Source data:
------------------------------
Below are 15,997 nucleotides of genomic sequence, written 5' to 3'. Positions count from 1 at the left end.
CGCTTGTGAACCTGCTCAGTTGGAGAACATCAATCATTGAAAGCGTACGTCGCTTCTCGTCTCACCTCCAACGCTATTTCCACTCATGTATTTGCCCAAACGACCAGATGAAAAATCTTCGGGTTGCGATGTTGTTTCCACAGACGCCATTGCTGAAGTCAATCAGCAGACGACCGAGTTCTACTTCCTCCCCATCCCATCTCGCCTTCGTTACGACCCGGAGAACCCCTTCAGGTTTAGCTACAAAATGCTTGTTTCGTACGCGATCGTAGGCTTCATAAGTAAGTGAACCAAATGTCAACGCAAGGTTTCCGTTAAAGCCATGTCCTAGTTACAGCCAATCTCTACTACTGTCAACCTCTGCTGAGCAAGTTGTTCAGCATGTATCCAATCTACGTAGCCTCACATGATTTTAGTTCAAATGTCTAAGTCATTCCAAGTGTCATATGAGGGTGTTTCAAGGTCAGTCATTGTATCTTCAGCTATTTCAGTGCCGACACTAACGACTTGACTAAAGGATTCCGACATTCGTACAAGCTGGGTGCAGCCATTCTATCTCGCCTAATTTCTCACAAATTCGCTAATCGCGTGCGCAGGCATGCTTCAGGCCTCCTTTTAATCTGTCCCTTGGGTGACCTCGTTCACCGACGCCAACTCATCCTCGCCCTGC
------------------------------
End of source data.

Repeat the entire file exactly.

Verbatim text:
Below are 15,997 nucleotides of genomic sequence, written 5' to 3'. Positions count from 1 at the left end.
CGCTTGTGAACCTGCTCAGTTGGAGAACATCAATCATTGAAAGCGTACGTCGCTTCTCGTCTCACCTCCAACGCTATTTCCACTCATGTATTTGCCCAAACGACCAGATGAAAAATCTTCGGGTTGCGATGTTGTTTCCACAGACGCCATTGCTGAAGTCAATCAGCAGACGACCGAGTTCTACTTCCTCCCCATCCCATCTCGCCTTCGTTACGACCCGGAGAACCCCTTCAGGTTTAGCTACAAAATGCTTGTTTCGTACGCGATCGTAGGCTTCATAAGTAAGTGAACCAAATGTCAACGCAAGGTTTCCGTTAAAGCCATGTCCTAGTTACAGCCAATCTCTACTACTGTCAACCTCTGCTGAGCAAGTTGTTCAGCATGTATCCAATCTACGTAGCCTCACATGATTTTAGTTCAAATGTCTAAGTCATTCCAAGTGTCATATGAGGGTGTTTCAAGGTCAGTCATTGTATCTTCAGCTATTTCAGTGCCGACACTAACGACTTGACTAAAGGATTCCGACATTCGTACAAGCTGGGTGCAGCCATTCTATCTCGCCTAATTTCTCACAAATTCGCTAATCGCGTGCGCAGGCATGCTTCAGGCCTCCTTTTAATCTGTCCCTTGGGTGACCTCGTTCACCGACGCCAACTCATCCTCGCCCTGC